National Seniors Australia has called on the federal government to allow groups such as it access to the Centrelink online portal, so it could apply for the aged pension on behalf of retirees to speed up processing times.
CEO of the peak advocacy group for older Australians, Professor John McCallum, said urgent action was needed to improve waiting times for the aged pension. The average processing time was reportedly 49 days, but National Seniors had been contacted by members who had waited up to seven or eight months.
Prof. McCallum also welcomed a federal government commitment today to better publicise that retirees can apply to Centrelink for the aged pension 13 weeks before they leave the paid workforce.
According to Minister for Social Security Michael Keenan, Centrelink has adequate resources and processing times are improving. He told ABC Radio Gold Coast this morning the government became aware there was a backlog in July.
“It was unacceptable and shouldn’t have happened in the first place,” Mr Keenan said. “It is now being rectified and providing people lodge all the necessary information when they make their application, they can be processed in a couple of weeks.
“But often it’s a case of us waiting for further information. So, we encourage people to apply early, look at the instructions very carefully and supply us with everything we need. Then the process should very quick and they can start getting paid as soon as they retire from the workforce.”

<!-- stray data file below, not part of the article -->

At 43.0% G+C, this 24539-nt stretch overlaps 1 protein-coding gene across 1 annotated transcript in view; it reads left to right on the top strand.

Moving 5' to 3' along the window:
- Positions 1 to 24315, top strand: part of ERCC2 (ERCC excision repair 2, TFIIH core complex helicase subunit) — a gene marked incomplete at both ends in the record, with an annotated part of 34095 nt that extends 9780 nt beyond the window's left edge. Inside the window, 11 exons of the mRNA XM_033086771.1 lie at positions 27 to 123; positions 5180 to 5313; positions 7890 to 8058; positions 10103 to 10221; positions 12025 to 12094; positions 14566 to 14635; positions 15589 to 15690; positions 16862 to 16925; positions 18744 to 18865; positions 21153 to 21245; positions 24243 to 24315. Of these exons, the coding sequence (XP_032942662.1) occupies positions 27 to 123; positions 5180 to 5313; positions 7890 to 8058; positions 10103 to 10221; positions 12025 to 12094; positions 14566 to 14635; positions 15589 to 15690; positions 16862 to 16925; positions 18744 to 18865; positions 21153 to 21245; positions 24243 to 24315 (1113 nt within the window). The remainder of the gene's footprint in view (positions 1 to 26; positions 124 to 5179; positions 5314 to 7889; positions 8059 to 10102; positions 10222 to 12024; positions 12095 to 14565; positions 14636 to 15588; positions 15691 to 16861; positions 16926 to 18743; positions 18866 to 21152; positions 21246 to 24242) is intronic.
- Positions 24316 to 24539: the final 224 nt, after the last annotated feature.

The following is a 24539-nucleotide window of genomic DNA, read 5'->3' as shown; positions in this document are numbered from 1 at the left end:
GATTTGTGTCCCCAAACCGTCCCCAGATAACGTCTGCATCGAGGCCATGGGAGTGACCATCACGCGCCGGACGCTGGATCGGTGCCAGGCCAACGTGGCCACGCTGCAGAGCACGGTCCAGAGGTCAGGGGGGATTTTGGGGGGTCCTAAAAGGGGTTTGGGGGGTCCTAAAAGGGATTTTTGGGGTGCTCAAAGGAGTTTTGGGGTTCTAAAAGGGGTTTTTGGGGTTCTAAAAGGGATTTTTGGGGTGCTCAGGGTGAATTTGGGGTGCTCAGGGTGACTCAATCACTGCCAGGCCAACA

Mr Keenan said Centrelink made efforts to communicate that applications could be lodged 13 weeks ahead of retirement.
“If there is anything we can do to improve that messaging, we certainly will,” he said.
Prof. McCallum said with 5.8 million baby boomers aged 52 to 72, and roughly two thirds potentially eligible for a full or part pension, there would be four million applicants over the next 20 years.
“That’s about 200,000 on average a year, or about 4,000 per week,” Prof. McCallum said. “So, additions to Centrelink staff, which are welcome, will continue to be just papering over the cracks. The government can’t solve this problem alone or by pushing people to apply online, because many older people just can’t use computers, especially for complicated processes such as the lengthy application form for the pension.
“Currently, groups like us can only help by submitting the 38-page paper forms, which is not desirable for the applicants or the government. But if we could access the online portal and complete applications on behalf of retirees, we are confident processing times can be slashed.”
National Seniors’ Interim CEO Professor John McCallum is available for interviews.
Media contact: Lynda Schekoske 0488 047 380 or 07 3233 9134.